Insurers Underwrite FSO Safer Salvage as Recyclers Express Interest
The United Nations Development Programme (UNDP) announced the successful binding of insurance coverage for the FSO Safer salvage operation that is underway off the coast of Yemen. At the same time, a newly formed green recycling operation Elegant Exit Company stepped forward to express its interest in recycling the FSO Safer using its team in the Middle East. All of this comes as Boskalis reported at the end of last week that the inspections and preparations for the ship-to-ship transfer of the oil are progressing well.
UNDP is coordinating the salvage and removal operation having hired Boskalis’s SMIT Salvage. They are highlighting that the operation is highly complex and involves a range of environmental, geopolitical, financial, and humanitarian risks. UNDP said the significant support of engineers, naval architects, chemists, surveyors, and oil spill response organizations, as well as government entities and various UN agencies, is helping to reduce the operational risks.
“Insurance became a critical element of enabling this salvage operation to proceed. Without it, the mission could not go forward,” said UNDP Administrator Achim Steiner. He noted the importance of finalizing the insurance policies, both in terms of financially de-risking the operation, and for protecting millions of lives, livelihoods, and aquatic species.
UNDP highlights that complicating matters further, FSO Safer sits in waters that are designated as “high risk” by the Joint War Committee in London. Despite the problems, they are reporting that London’s Howden Group facilitating the process with the insurance industry. Howden, appointed in an open tender as UNDP’s broker, packaged, structured, and then syndicated the various risks across thirteen insurers in the Lloyd’s, London, and P&I markets.
“Without insurers offering their balance sheets to underwrite the residual financial risk, the mission could not progress,” said UNDP.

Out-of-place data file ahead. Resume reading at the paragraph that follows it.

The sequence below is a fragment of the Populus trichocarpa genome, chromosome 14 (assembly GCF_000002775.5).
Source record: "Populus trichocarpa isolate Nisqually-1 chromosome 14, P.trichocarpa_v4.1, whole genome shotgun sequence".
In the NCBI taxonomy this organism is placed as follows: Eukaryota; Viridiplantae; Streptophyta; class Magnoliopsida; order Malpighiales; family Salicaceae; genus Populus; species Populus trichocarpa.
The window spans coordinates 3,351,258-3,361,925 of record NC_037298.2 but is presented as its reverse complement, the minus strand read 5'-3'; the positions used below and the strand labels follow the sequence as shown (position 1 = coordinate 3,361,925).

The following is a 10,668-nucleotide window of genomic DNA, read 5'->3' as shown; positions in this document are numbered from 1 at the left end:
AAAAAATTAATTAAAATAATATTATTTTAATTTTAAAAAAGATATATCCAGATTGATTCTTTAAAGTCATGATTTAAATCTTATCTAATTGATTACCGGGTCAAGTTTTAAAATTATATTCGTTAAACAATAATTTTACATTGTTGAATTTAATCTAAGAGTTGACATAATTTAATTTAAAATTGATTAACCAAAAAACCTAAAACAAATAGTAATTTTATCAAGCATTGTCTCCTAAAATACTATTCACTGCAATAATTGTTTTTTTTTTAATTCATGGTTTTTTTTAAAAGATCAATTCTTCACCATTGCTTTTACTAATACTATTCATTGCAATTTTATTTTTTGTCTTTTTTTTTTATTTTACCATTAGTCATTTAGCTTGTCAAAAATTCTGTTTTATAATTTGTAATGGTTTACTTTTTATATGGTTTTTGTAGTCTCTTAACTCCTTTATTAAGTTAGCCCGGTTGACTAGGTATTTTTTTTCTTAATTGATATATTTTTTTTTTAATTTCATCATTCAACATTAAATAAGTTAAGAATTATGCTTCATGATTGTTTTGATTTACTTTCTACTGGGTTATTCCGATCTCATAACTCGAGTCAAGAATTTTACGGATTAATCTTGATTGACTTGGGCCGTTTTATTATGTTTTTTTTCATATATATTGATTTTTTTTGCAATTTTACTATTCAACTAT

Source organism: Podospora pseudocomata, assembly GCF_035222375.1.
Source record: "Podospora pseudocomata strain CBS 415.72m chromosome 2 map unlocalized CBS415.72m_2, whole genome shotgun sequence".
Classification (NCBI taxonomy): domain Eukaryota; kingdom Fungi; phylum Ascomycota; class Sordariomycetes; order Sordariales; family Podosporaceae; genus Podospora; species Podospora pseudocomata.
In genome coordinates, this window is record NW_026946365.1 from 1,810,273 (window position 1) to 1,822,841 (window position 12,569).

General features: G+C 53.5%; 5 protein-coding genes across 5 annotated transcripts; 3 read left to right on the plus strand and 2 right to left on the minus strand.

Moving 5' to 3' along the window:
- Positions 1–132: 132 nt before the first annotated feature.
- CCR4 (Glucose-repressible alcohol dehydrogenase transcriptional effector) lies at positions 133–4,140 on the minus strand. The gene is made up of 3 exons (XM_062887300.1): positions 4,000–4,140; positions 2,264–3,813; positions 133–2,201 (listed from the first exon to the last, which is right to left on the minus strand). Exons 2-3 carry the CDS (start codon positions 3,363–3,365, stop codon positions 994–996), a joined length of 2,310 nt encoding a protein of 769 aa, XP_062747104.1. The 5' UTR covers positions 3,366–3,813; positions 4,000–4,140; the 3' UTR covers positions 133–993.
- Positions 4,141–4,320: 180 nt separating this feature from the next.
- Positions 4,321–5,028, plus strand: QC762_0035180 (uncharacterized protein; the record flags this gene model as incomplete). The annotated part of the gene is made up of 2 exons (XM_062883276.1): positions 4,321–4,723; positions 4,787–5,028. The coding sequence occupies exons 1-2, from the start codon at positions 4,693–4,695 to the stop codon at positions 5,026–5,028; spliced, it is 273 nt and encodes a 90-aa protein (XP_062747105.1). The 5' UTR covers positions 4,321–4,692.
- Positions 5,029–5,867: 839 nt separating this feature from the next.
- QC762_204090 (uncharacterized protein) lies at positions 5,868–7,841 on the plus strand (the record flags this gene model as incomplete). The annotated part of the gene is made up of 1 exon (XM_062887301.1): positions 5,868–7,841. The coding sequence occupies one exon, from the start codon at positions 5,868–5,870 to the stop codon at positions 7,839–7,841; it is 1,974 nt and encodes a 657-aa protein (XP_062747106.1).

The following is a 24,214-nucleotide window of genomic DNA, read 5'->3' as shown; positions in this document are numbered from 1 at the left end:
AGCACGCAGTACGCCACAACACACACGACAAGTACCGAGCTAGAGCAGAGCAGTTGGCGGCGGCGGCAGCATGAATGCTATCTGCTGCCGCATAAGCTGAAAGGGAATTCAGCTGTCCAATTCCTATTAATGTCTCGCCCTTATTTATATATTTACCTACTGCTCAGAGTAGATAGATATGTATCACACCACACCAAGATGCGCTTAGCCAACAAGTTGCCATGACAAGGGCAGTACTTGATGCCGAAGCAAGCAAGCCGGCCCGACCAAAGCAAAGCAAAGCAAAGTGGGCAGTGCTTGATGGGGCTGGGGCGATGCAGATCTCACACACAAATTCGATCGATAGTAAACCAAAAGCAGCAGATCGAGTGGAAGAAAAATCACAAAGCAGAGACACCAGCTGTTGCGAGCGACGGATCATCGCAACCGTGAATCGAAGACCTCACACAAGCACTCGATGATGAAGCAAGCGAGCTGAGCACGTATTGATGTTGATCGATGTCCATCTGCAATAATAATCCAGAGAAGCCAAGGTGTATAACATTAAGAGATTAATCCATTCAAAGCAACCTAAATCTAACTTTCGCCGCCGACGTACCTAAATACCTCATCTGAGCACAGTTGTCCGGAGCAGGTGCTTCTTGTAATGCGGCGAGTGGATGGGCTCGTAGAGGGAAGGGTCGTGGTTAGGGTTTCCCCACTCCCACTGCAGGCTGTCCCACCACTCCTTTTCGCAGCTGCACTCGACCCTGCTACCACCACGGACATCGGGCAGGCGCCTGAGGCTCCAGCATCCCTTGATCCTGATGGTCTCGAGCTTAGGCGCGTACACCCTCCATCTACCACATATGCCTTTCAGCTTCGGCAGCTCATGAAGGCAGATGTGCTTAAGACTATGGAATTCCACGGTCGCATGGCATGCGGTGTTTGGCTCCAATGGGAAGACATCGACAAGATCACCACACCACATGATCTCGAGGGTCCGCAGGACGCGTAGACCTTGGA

At the same time, Elegant Exit stepped forward to express interest in collaborating with the United Nations and taking charge of the vessel's recycling process. They highlighted the support from the Kingdom of Bahrain while saying that the Arabian Shipbuilding & Repair Yard (ASRY) in Bahrain is also extending its support and is ready and willing to accept the FSO Safer. ASRY they noted is the only facility in the Gulf region that possesses full licenses and certifications, meeting all international standards, including HKC (Hong Kong Convention) and EU SRR (European Union Ship Recycling Regulation).
Elegant Exit said it has a team of partners to address the environmental concerns and challenges in recycling the FSO Safer. They also said that SULB, Bahrain's steel producer was committed to ensuring that the carbon footprint of any new steel produced from the vessel is minimized as much as possible.
SMIT’s plan shows that it would be at least a month barring any developments or changes in the plan until the FSO Safer will be ready to explore recycling. They are still completing inspections and preparing the equipment and stabilizing the oil tanks for the ship-to-ship transfer. Then plan calls for cleaning the tanks to remove residue oil and transfer all the contaminants for storage along with the oil on Euornav’s VLCC the Nautica. The anchor process for the Nautica also has to be completed to secure it as the replacement for FSO Safer. The oil will remain aboard and the property of the Houthi government which controls that area of the country.